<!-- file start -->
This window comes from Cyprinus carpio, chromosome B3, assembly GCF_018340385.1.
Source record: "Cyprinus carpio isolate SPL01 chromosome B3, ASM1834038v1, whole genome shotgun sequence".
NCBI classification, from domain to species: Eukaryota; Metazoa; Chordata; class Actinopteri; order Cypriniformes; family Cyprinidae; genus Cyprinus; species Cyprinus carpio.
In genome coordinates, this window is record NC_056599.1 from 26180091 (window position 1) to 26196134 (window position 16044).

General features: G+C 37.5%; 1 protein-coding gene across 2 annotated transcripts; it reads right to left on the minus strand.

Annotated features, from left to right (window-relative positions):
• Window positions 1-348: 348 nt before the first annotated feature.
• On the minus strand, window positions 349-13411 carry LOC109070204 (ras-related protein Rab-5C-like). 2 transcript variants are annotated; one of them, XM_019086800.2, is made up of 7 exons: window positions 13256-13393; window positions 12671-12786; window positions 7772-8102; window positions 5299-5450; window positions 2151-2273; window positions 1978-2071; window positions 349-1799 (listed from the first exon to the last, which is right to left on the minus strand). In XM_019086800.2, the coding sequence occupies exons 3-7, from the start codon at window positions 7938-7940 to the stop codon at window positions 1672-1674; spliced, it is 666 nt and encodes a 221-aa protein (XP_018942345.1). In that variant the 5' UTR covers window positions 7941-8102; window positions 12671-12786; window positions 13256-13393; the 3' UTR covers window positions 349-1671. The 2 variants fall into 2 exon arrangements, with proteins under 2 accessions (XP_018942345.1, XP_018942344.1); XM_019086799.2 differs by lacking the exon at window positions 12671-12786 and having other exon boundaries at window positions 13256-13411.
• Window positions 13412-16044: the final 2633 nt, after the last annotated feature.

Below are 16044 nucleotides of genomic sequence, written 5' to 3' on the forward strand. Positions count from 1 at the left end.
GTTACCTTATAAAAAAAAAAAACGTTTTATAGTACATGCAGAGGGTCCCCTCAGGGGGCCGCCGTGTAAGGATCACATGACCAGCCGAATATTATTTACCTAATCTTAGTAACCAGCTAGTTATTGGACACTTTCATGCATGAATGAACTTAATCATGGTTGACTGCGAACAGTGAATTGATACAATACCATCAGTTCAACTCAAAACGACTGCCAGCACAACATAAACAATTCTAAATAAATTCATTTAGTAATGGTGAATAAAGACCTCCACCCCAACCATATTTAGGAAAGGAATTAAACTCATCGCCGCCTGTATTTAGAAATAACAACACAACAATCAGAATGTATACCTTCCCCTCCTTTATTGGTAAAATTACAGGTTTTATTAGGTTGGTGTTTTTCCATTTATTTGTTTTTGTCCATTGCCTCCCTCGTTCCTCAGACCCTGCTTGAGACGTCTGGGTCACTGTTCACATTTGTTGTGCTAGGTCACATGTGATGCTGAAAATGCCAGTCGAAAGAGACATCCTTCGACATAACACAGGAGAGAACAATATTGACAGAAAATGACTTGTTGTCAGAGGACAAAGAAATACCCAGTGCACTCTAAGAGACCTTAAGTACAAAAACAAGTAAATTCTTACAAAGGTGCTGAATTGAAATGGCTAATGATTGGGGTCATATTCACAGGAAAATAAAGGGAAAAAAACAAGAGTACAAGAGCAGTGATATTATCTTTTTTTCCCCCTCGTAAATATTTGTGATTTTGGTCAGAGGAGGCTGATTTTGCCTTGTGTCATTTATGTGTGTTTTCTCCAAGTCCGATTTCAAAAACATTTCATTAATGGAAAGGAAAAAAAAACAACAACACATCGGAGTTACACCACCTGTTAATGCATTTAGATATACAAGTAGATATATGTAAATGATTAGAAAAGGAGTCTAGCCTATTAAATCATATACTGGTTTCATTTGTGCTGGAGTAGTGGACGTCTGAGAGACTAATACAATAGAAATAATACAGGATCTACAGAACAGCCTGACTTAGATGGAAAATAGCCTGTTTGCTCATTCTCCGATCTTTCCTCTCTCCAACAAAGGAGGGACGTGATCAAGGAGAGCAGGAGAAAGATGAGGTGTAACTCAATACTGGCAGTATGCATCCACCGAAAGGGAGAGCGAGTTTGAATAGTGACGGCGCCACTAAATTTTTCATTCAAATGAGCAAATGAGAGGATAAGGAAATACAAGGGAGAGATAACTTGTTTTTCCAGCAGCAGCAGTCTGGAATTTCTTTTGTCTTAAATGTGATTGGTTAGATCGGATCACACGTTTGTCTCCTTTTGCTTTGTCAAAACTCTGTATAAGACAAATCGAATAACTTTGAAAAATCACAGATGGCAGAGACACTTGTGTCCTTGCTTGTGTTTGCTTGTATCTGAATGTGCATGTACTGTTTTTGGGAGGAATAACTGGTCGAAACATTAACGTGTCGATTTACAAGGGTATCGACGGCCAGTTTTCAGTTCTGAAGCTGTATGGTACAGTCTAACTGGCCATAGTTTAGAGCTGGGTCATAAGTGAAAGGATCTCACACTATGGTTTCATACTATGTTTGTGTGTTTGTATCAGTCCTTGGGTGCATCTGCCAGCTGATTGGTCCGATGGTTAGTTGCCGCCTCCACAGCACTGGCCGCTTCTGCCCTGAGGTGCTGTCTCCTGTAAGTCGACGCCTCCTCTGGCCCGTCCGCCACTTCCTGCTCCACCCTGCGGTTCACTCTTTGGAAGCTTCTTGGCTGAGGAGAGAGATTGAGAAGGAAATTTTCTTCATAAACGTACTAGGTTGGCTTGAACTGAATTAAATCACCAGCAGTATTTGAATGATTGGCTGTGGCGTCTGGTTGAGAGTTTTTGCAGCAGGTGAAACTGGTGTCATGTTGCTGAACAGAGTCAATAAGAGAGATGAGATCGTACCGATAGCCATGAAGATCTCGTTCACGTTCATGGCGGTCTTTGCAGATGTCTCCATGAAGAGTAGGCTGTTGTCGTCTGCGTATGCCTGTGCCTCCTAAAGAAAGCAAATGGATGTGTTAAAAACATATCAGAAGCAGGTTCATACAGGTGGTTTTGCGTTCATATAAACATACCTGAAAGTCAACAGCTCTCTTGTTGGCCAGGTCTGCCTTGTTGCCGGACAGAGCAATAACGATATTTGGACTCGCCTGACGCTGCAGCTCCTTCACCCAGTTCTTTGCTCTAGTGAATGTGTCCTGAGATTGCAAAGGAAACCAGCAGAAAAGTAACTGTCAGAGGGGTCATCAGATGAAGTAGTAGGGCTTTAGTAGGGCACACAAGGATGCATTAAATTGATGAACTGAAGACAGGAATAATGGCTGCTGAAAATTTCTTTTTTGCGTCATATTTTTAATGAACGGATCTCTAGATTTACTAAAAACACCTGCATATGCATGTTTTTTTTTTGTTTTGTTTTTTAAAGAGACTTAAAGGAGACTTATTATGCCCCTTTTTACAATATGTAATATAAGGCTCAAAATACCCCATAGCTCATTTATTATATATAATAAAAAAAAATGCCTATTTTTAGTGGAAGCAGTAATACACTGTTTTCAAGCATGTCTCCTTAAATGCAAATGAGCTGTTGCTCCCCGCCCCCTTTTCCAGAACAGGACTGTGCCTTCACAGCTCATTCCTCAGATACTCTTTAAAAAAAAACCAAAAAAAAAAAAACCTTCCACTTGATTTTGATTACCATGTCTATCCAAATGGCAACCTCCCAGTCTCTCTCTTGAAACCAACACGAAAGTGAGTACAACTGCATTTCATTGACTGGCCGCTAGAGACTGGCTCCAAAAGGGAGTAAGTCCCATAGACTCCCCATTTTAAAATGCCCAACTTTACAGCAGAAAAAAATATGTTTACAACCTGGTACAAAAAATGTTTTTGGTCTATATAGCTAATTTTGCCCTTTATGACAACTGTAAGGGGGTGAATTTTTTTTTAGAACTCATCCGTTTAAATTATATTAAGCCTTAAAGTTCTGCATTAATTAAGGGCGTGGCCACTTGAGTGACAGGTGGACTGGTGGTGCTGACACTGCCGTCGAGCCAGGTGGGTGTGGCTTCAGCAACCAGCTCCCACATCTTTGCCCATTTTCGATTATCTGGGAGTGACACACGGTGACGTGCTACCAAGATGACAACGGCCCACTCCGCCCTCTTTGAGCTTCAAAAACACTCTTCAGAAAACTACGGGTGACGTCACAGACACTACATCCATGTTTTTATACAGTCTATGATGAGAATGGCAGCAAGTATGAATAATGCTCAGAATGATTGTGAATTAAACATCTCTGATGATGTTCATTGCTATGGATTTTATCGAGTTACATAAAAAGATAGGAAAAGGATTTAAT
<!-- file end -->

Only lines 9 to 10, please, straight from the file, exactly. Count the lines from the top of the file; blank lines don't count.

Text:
• Window positions 13412-16044: the final 2633 nt, after the last annotated feature.

Below are 16044 nucleotides of genomic sequence, written 5' to 3' on the forward strand. Positions count from 1 at the left end.